Harford County Council endorsements [Editorial from The Aegis]

June 12, 2014|Editorial from the Aegis

It's been more than a decade since all the voters of the county could vote for all the members of the county council.

A key argument in favor of switching from countywide to in-district selection of county council members was that the smaller districts would allow for more grassroots campaigns. Rather than have to get a message out to a county of 250,000 — the theory went — candidates in a particular district would only have to reach about 41,500 people. Actually, the number of people needing to be contacted is even smaller than that as each district has roughly 27,500 registered voters. In the primary, a council candidate need contact between 10,000 and 11,000 people to touch base with all of a particular party's registered voters. Consider that it is easy to get a list of likely voters from the local elections office (a list of people who voted in the last non-presidential election year), and it is possible to run a grassroots primary campaign that focuses on fewer than 5,000 registered, likely voters of either of the two major parties.

The numbers make it sound like anyone active and in good standing with a house of worship and two or three civic organizations would have a shot at being elected, especially with a little bit of organization.

The wave of community activist candidates for Harford County Council, however, is yet to materialize. Between the Democrats and Republicans, there should be a dozen races being decided this month.

In reality, there is no race at all in one of the districts, as incumbent Republican Joe Woods is the only candidate from either party in Fallston District B.

In North Harford District D, no Democrats have filed to run, so Republican voters alone will decide who represents the district.

In each of Districts A, C, and F, a single Democrat is assured a spot on the November ballot as there is no primary competition; each of those districts has a contested GOP primary.

Only in Aberdeen-Churchville District E are both primaries contested.

Which brings up the subject of recommending candidates in the contested races:

In District D, where the Republican primary decides the race, incumbent Chad R. Shrodes is challenged by Jonathan C. Grimmel. Both are solid candidates, but Grimmel has an uphill battle. Throughout the year, Shrodes misses very few public gatherings, and has garnered a reputation for being willing to listen to his constituents. As a council member, he has shown a willingness to admit he doesn't know everything about every issue and follows up by schooling himself on matters where his background is thin.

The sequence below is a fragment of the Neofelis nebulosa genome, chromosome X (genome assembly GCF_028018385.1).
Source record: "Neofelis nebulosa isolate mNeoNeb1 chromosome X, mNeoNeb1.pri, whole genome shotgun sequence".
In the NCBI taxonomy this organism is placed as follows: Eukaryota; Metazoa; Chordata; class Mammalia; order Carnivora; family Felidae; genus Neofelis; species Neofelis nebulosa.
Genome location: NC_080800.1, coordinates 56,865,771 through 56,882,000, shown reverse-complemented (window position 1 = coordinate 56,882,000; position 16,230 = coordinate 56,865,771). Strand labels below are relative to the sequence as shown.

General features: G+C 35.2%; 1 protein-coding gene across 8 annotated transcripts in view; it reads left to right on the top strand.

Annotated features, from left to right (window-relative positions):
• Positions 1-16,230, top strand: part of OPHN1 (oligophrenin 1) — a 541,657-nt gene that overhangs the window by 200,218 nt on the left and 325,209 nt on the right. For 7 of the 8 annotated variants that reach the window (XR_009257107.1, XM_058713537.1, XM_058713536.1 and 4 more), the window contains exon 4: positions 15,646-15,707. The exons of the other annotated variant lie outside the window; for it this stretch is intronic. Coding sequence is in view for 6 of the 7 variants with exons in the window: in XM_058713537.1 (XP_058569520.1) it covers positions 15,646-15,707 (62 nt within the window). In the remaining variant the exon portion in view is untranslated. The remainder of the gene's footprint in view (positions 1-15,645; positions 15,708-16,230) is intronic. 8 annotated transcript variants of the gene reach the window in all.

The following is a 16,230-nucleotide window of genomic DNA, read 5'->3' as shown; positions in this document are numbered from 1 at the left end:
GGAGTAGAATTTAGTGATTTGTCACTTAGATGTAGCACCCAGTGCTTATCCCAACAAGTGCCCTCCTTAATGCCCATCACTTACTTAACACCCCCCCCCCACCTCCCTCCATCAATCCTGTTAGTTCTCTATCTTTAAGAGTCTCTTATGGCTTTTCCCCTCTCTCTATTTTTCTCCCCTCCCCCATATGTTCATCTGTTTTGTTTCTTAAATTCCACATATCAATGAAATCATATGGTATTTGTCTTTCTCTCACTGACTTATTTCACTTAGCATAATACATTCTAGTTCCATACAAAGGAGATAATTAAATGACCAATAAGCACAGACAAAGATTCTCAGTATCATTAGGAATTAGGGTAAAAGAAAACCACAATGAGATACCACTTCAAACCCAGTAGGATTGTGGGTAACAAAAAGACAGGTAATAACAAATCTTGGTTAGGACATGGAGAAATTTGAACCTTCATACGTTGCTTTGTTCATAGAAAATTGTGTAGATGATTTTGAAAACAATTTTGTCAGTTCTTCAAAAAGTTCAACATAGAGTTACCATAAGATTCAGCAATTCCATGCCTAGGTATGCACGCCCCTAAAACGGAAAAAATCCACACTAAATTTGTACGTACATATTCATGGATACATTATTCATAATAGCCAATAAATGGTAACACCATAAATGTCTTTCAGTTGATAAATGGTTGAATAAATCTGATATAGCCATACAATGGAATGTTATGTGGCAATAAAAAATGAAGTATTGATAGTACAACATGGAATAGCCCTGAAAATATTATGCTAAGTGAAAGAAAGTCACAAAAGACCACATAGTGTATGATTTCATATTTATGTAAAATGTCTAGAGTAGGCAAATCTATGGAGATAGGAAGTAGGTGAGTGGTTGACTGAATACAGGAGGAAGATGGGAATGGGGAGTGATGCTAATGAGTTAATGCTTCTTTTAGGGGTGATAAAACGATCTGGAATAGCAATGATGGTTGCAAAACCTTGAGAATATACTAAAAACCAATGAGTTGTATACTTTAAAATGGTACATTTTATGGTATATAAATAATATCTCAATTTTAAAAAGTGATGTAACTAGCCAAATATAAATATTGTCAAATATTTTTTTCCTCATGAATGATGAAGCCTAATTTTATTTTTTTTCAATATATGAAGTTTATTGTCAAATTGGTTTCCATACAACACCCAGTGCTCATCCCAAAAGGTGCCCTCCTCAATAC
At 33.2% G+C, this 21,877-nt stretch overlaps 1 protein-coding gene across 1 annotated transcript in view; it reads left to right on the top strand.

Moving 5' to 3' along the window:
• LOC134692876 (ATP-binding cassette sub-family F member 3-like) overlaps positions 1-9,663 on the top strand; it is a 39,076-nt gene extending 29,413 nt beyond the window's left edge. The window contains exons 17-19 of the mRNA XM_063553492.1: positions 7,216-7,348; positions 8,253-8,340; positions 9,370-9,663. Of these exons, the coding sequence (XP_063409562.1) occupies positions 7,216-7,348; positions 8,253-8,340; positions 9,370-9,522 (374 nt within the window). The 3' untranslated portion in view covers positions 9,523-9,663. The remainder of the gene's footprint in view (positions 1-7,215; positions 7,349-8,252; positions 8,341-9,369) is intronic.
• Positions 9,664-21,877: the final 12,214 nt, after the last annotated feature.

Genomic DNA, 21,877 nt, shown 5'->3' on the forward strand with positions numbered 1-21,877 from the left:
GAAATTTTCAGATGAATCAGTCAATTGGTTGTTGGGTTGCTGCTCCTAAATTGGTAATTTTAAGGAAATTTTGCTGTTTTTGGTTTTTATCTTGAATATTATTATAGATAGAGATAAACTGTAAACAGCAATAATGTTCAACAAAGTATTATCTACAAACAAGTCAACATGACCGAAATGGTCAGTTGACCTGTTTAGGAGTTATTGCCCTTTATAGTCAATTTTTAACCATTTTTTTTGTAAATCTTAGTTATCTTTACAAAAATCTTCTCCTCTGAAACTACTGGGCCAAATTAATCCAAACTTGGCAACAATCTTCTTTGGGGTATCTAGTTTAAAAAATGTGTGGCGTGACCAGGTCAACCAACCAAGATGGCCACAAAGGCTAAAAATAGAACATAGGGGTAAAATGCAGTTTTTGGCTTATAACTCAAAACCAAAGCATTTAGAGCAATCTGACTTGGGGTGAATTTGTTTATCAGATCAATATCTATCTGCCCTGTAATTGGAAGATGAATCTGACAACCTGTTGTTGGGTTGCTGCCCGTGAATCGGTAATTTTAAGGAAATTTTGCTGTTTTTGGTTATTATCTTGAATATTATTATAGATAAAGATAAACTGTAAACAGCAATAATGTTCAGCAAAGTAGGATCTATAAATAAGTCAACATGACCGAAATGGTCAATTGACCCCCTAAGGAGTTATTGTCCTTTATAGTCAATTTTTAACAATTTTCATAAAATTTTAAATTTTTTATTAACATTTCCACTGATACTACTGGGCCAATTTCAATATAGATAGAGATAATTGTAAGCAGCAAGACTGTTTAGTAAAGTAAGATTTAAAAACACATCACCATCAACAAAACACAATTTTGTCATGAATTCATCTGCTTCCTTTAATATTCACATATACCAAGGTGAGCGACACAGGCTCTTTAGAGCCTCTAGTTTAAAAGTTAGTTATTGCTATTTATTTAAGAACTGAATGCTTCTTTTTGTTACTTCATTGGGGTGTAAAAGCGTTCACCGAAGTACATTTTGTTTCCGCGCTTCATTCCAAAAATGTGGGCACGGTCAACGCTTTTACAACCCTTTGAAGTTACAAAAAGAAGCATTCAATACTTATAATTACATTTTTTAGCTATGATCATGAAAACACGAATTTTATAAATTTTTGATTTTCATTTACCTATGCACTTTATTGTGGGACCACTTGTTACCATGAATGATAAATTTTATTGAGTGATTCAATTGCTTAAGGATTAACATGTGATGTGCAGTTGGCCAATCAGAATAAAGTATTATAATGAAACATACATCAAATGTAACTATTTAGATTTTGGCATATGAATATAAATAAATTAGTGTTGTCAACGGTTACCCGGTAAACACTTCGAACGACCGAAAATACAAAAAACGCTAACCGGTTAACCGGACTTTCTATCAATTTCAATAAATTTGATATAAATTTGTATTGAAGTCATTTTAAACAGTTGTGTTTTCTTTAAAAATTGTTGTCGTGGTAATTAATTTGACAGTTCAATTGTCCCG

In a lot of ways, the country would be better off with more elected officials who follow the Shrodes method of operation.

The Aegis recommends Republicans in District D cast ballots for Chad Shrodes.

The balance of the recommendations involve candidates who will end up facing opposition in the November general election.

In Joppatowne-Edgewood District A, two Republicans are angling for an opportunity to unseat uncontested incumbent Democrat Dion Guthrie. They are Yvonne Baldwin, whose family runs Baldwin's Crab House in Joppa, and Mike Perrone Jr., an accountant.

Both grew up in the community and have mounted serious campaigns, and either can be expected to give Guthrie a serious challenge.

Baldwin, however, has the edge in experience. She has been a member of the community council that serves the Joppa area and, as such, has a sense of the issues that concern people in the area. The councils have no authority, but meet regularly, serving as forums for people to expound on the issues they care about: schools, development, public safety and the like. By moving up to the county council, Baldwin would have a chance to effect public policy with regard to the issues she has heard about while serving on the community council.

The Aegis recommends voters in Edgewood-Joppa District A cast ballots for Yvonne Baldwin.

In Bel Air District C, Republican incumbent James C. "Cap'n Jim" McMahan faces a challenge from Eric Daxon, whose focus is on repealing the so-called "rain tax," and David E. Mitchell, perhaps best known for operating a hot dog cart for many years in the area around the courthouse in Bel Air.

Though Daxon has seized upon an issue that has irritated a lot of people in Harford County, it seems the more appropriate office to seek, if "rain tax" repeal were his goal, would be the state legislature. The tax may have been levied locally, but the county had no choice as it was required by state law.

Though Mitchell has been politically active in local campaigns, his experience on the public policy side is limited at best.

The Aegis suggests voters in Bel Air District C stick with James McMahan.

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